In the latest issue:

An Ordinary Woman

Alan Bennett

Anglo-America Loses its Grip

Pankaj Mishra

Short Cuts: John Bolton’s Unwitting Usefulness

Mattathias Schwartz

Smells of Hell

Keith Thomas

Mrs Oliphant

Tom Crewe

Tippett’s Knack

Philip Clark

At Tate Modern: Steve McQueen

Colin Grant

Catherine Lacey

Nicole Flattery

Churchill’s Cook

Rosemary Hill

The ‘Batrachomyomachia’

Ange Mlinko

On Dorothea Lange

Joanna Biggs

Paid to Race

Jon Day

Poem: ‘Traveller’s Tales: Chapter 90’

August Kleinzahler

The Soho Alphabet

Andrew O’Hagan

Old Tunes

Stephen Sedley

Victor Serge’s Defective Bolshevism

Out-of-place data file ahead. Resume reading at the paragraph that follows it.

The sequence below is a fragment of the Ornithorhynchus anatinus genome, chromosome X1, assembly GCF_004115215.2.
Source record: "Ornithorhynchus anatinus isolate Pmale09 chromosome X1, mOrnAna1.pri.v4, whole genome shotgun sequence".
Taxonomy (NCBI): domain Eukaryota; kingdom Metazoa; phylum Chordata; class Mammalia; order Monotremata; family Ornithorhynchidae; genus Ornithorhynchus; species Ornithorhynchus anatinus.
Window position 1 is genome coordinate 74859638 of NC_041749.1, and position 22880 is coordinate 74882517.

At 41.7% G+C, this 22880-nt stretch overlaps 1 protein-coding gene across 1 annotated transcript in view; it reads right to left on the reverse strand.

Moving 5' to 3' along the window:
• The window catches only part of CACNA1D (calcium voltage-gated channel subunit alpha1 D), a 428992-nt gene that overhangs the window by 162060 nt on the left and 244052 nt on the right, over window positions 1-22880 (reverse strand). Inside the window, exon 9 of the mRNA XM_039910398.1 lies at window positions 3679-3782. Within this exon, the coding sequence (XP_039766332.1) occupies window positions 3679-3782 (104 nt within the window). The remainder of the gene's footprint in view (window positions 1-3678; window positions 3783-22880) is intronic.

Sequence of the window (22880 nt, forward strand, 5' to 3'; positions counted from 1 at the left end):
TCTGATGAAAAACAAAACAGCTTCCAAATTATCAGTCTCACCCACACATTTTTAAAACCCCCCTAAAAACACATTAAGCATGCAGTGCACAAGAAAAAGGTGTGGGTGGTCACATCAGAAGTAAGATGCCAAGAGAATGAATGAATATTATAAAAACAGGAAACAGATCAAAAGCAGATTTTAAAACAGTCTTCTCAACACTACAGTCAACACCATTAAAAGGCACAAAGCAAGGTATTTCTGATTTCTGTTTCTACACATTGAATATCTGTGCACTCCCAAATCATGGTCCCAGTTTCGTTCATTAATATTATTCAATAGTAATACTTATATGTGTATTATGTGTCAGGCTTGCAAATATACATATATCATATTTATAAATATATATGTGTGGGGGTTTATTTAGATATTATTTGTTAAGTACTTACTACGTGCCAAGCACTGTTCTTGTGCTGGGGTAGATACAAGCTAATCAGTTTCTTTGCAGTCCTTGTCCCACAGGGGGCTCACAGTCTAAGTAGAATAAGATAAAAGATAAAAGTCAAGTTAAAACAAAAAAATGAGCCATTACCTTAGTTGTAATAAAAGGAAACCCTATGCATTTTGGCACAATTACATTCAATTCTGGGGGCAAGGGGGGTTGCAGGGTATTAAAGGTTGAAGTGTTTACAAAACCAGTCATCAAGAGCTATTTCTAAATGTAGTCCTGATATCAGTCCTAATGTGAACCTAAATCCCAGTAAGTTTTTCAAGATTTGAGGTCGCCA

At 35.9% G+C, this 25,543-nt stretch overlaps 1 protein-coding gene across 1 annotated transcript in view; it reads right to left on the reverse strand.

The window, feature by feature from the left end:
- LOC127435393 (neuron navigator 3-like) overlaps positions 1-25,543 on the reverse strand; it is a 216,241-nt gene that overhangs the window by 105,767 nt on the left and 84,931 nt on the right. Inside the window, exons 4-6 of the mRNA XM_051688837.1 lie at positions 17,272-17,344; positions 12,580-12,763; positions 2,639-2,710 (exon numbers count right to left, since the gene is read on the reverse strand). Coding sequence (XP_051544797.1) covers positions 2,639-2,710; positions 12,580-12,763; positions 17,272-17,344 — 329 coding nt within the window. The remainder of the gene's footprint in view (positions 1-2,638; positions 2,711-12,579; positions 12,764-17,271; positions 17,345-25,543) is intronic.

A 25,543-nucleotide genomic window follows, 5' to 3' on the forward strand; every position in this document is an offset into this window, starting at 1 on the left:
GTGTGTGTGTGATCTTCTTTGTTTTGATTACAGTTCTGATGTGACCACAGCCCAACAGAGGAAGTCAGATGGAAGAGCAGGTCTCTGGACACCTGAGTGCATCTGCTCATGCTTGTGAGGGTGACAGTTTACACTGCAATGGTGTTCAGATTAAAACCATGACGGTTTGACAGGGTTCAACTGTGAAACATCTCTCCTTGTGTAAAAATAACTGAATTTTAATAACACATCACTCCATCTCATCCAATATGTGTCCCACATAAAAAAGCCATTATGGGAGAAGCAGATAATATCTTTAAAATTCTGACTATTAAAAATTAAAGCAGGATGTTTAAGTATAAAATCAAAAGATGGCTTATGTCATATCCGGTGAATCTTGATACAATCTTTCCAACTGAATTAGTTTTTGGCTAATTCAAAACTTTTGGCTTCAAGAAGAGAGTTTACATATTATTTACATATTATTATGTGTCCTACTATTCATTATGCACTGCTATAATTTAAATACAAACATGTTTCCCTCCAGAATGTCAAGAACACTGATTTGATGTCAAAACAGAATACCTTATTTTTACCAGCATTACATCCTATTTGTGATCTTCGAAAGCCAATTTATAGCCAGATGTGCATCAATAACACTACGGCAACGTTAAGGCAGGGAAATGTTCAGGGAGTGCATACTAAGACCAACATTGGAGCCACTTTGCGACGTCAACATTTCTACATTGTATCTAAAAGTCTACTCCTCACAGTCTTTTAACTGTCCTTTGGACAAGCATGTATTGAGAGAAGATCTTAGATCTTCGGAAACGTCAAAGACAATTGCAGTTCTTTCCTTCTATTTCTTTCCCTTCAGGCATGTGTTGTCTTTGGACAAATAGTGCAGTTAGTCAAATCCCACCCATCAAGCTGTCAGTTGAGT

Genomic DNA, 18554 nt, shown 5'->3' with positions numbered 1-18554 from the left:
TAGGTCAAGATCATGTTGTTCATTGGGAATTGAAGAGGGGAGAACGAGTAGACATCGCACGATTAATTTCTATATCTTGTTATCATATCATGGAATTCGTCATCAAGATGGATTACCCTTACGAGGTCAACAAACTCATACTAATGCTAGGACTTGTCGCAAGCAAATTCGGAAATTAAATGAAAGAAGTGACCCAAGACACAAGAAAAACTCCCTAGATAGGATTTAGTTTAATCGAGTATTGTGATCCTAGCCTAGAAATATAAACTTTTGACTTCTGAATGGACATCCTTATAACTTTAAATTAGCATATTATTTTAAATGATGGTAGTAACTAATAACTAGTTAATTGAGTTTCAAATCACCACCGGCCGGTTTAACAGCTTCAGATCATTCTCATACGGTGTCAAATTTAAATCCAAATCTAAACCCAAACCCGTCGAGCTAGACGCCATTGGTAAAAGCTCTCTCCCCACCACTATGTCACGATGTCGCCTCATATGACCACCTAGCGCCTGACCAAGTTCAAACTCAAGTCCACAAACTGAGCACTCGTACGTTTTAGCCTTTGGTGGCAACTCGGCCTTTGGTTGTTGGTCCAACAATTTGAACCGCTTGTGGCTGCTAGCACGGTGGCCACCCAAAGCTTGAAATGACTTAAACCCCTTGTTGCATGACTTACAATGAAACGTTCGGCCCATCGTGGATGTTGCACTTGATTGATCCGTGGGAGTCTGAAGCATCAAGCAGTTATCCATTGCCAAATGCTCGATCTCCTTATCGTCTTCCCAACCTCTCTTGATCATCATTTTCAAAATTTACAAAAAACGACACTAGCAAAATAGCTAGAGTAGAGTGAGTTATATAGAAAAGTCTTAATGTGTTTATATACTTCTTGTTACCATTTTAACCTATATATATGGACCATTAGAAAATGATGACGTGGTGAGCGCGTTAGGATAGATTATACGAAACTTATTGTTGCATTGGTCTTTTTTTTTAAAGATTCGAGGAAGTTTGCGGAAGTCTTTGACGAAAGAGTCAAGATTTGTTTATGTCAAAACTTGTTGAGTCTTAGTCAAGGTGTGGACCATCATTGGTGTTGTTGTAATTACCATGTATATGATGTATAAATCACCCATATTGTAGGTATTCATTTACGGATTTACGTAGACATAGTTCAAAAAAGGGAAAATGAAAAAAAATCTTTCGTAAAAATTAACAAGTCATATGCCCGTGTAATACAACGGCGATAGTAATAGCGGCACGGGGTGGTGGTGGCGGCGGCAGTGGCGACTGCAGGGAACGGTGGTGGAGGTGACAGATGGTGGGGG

Tariq Ali

The Murdrous Machiavel

Erin Maglaque

Diary: Insane after coronavirus?

Patricia Lockwood

Right HandVicki Feaver
Close
Close

Ever since, in an act of reckless
middle age, I broke my wrist
learning to skate, my right hand

refuses to sleep with me.
It performs the day’s tasks
stiffly, stoically; but at night

slides out from the duvet
to hollow a nest in the pillow
like an animal gone to ground

in a hole in the hedge
whose instinct says have nothing
to do with heart, lungs, legs,

the dangerous head. I dreamed of gliding
through a Breughel winter:
of sitting in smoky inns

drinking burning geneva.
My hand dreams its own dream
of escaping: a waving weed rooted

in a pool so icy and numbing
I can feel its ache
rising up my arm.

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